Speaking of Shaw, last night coming out of The ExCel Centre, all I wanted was a room somewhere, far away from the cold night air.



The wonderful food layout at the Montague rhymes with Warren Buffet. I told Alene that we say “buh-FAY.” A Frenchman sitting at the next table said, “BOO-fay.”



Here’s my thought on this separation of words: the language is English, not “American.” It’s theirs, for crying out loud!



I was discussing language with a group of reporters Wednesday. Most of them still care, thank goodness. One said, “I started doing something after we were in Sydney 12 years ago. I say, ‘no worries’ instead of ‘no problem.’” I have found myself doing the same thing. It’s clearly an import that is spreading, sort of like the zebra mussel only charming.



Weather: Chilly but pretty. A nice March day in Kansas City. Rain early, then mostly sunny. Breezy all day. Low 59, high 70.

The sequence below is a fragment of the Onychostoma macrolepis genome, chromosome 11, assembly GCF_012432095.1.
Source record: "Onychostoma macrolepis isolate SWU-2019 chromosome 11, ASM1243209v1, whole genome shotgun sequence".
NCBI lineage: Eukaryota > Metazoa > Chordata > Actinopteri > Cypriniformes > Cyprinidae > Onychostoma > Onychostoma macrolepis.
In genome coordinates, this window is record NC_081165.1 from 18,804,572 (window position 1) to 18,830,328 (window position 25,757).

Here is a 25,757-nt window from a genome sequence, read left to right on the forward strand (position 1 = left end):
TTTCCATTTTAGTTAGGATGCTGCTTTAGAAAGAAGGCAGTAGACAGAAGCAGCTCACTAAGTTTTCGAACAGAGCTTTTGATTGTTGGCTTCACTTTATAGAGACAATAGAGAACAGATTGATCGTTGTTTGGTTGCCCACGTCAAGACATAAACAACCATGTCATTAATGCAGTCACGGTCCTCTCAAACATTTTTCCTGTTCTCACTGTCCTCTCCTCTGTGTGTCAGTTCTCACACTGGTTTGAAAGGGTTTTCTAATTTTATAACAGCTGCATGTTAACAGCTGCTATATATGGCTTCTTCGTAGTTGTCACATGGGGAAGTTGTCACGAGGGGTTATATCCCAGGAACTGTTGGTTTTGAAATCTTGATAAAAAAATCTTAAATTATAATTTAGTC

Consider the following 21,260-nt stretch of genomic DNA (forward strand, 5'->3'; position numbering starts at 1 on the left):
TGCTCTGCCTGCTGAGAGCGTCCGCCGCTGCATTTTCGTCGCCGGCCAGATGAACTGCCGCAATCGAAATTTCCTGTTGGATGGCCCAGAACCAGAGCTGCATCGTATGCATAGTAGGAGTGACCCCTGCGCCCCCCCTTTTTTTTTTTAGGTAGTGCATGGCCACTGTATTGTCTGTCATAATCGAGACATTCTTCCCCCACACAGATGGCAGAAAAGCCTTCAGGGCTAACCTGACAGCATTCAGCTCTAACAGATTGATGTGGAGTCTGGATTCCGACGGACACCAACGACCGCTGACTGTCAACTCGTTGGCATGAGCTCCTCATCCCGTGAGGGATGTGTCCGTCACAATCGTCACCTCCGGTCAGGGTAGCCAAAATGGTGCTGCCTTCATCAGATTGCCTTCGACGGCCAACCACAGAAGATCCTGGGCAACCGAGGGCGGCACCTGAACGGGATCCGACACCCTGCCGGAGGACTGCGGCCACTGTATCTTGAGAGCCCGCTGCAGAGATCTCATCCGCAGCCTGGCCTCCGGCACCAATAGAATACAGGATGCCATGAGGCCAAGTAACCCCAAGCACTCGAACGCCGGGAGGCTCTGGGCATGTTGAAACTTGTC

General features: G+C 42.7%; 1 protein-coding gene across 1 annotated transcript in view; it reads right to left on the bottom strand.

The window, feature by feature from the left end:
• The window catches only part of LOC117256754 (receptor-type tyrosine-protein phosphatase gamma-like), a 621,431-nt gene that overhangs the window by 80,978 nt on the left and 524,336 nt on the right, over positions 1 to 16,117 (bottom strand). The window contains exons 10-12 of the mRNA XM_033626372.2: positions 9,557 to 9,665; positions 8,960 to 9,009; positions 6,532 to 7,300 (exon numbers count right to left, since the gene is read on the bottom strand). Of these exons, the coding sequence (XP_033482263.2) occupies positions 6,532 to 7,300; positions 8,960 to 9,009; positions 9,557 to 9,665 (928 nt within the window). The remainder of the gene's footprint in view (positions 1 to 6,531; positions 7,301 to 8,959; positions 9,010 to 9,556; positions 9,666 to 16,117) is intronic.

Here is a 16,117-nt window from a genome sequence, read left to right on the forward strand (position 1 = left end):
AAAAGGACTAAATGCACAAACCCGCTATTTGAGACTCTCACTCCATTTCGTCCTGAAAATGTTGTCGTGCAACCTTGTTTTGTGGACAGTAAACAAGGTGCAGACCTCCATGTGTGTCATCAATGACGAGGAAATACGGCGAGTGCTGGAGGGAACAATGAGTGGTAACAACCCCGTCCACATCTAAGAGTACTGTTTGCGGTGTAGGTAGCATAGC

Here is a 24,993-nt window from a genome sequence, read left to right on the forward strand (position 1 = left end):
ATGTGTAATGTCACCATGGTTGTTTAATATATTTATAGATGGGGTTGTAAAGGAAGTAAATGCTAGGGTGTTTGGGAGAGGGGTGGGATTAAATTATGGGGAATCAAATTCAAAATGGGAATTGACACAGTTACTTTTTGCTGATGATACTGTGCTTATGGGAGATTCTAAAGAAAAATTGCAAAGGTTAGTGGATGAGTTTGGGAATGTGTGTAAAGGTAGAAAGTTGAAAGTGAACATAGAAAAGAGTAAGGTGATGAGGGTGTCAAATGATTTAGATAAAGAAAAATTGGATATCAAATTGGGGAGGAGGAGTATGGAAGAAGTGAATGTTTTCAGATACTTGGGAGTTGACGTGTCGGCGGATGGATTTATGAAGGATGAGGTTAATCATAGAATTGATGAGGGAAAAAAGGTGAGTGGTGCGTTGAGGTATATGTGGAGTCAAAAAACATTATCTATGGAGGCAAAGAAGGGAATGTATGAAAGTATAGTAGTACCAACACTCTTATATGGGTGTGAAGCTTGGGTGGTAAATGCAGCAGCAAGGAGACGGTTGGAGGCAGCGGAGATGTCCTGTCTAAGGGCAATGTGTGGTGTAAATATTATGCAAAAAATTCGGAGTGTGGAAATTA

Email from home: “The eye IS worth it, and what is the "copper box"? Did I miss something?” Answer: the copper box is the handball venue here at Olympic Park.

Walked into the office at 9 a.m. and learned that the IOC had (wisely) decided to require tickets for tomorrow’s men’s (or I should say “gentleman’s” tennis finals after homeboy Andy Murray and awesome Roger Federer qualified. So I quickly wrote this advisory and we emailed it to all USA media

ADVISORY FOR MEDIA HOLDING “E” AND “EP” CREDENTIALS ACCREDITED THROUGH THE USOC: The IOC and LOCOG have determined that a special ticket, in addition to the E or EP credential, will be required to cover Sunday’s men’s tennis final between Roger Federer and Andy Murray. A limited number of tickets will be made available to USA media. Before 1 p.m. Saturday, United States reporters and photographers desiring to cover the event should sign up at the USOC office in the Main Press Center or send an email to [email protected]. Tickets will be distributed Sunday morning at the USOC office.



The e-mail and telephone responses began arriving roughly 17 seconds after the e-mail hit cyberspace. We got 52 requests for the 18 available tickets and earned our keep today. Most of the rejected persons understood. One woman from California did not. Sigh.